It was our last day in Istanbul and we’d done a long walk through Eminönü. Now, late in the afternoon it was time for a small indulgence with a çay (pronounced chai). Just as I was about to say this to The Family, she indicated a lokanta in front of us. We’d eaten at lokantas before, but hadn’t looked for one after coming to Istanbul. Going into one would be a nice way to say goodbye to our experience of Turkish food.
The food that we’d eaten in lokantas ranged from wholesome to stunning. This one must have been somewhere within this spectrum judging by the number of people who were having a large meal at this odd time, halfway between lunch and dinner. We found our last baklava with the çay. This looked like it was a self-service restaurant, but there were some waiters around. We were told that our order would come to us at the table, and it did very quickly. We looked around the tiled interior, the mirrors on the wall, the interesting lampshades, the railing on the upper floor where there was more seating, and elegant marble-topped tables and spindly chairs. “Nice way to end the day,” The Family said. I agreed.
On my first day in Istanbul I had to stop every few steps to look in at the windows of sweet shops. The Family wanted to get to the Topkapi Palace at a reasonable time, and my distraction wasn’t helping.
I couldn’t stop to taste, so I did the next best thing: take a few photos. I always thought that halwa, Turkish Delight, was the main Turkish sweet. I was only just beginning to find that was a false impression. The commonest sweet in Istanbul seemed to be baklava.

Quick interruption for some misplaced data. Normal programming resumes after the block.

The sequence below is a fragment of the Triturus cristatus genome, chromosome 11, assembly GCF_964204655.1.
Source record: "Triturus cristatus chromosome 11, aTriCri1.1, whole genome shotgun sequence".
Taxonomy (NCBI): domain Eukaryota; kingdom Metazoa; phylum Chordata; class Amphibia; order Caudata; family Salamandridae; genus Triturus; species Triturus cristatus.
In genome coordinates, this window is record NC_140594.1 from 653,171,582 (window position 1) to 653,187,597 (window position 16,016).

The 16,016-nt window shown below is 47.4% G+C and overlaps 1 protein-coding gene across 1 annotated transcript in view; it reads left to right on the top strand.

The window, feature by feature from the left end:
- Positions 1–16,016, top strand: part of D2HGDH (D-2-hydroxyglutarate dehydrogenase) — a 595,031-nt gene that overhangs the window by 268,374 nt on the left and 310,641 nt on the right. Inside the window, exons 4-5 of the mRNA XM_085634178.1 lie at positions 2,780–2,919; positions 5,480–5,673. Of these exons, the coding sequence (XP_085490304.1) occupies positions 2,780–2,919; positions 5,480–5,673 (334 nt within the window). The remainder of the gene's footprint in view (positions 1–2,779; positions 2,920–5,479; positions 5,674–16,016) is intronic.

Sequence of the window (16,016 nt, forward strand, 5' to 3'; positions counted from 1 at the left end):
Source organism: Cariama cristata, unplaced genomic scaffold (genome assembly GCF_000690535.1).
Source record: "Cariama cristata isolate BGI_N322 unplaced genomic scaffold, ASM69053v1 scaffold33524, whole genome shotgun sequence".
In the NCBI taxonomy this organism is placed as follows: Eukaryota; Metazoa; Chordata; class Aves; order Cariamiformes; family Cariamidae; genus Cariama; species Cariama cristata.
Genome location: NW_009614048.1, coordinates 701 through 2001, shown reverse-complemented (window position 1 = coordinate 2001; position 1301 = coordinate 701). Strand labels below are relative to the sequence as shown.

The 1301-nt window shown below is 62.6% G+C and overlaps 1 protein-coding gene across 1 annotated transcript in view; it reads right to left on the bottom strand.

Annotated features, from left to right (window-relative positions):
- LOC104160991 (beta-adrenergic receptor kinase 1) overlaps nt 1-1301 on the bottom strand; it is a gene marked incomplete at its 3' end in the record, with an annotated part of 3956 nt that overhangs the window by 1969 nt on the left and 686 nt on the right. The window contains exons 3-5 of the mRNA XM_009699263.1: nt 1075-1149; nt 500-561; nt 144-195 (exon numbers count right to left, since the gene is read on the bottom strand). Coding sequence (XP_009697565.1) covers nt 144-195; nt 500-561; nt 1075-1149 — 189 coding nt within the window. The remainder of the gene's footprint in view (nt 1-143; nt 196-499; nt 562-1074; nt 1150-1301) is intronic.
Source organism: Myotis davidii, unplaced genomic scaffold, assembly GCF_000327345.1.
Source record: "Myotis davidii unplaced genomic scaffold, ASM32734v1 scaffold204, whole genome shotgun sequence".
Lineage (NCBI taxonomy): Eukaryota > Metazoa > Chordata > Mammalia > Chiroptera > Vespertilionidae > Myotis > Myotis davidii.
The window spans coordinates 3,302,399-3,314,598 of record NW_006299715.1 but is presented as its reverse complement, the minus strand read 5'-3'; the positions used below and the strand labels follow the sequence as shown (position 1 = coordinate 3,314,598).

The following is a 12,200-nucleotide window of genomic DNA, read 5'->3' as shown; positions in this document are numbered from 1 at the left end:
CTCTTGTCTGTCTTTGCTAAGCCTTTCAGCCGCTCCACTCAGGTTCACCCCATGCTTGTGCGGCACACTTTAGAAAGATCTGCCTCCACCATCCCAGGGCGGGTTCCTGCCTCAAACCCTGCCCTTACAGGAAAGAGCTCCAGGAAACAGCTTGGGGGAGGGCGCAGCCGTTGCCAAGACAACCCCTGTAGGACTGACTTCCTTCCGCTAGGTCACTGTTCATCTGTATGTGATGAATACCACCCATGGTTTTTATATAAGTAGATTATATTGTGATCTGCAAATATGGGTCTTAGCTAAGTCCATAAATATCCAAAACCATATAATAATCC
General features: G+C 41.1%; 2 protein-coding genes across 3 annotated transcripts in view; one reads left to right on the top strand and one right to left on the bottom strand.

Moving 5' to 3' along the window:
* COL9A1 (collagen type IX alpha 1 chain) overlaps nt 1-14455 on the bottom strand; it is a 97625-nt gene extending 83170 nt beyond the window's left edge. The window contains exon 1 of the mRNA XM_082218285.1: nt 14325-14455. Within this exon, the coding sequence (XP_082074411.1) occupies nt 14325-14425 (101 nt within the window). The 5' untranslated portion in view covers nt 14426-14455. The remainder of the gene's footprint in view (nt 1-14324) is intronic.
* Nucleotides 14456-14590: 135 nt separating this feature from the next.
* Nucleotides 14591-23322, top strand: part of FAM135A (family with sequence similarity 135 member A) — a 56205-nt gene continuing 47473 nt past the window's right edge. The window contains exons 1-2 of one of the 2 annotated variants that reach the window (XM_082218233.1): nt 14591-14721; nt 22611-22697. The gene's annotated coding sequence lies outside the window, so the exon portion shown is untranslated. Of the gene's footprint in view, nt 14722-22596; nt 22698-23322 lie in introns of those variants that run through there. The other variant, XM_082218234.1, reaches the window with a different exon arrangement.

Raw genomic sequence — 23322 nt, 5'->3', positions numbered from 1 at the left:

When we planned to visit Turkey during the month of Ramazan, one of the things we looked forward to was the food. “There’s bound to be special food that’s only made in this month,” The Family told me. So when we finished our dinner on the second of the month, we asked the friendly waiter about special Ramazan sweets. That’s how we encountered Güllaç (pronounced guellash). We were too full to try one of these enormous helpings that evening (featured photo). When we did later, we were charmed by the thin layered pastry, filled with crushed nuts and pomegranate and oozing milk. The food of Ramazan is usually very traditional, so Güllaç is probably close to the origins of Turkish food.
Our evening’s guide through the esoteric world of Turkish sweets led us to the counter where varieties of sweets were on display. Another speciality of Ramazan, we were told, is the Ekmek Kadayifi. Ekmek is Turkish for bread, and the name of this dish would translate to bread pudding. It is essentially bread soaked in syrup and topped off with clotted cream (called kaymak). What made it special? Perhaps only a cultural connection with this month. I understand that the Id which signals the end of Ramazan is celebrated as Seker Bayrami, a time when plates full of sweets are served to family and friends. The simple Ekmek Kadayifi finds a place on this plate.
The cafe was full of Turkish families at their Iftari dinner. The children were happy at this treat at the end of a long and stressful day. Many of them ended their meals with Güllaç or Ekmek Kadayifi, but a significant fraction also had the perennial favourite, baklava, on their table. Baklava was another syrup soaked delight that I would get to love a little too much. After the trip I had to work hard to shed a couple of kilos which I attribute entirely to these nut-filled syrupy pastries.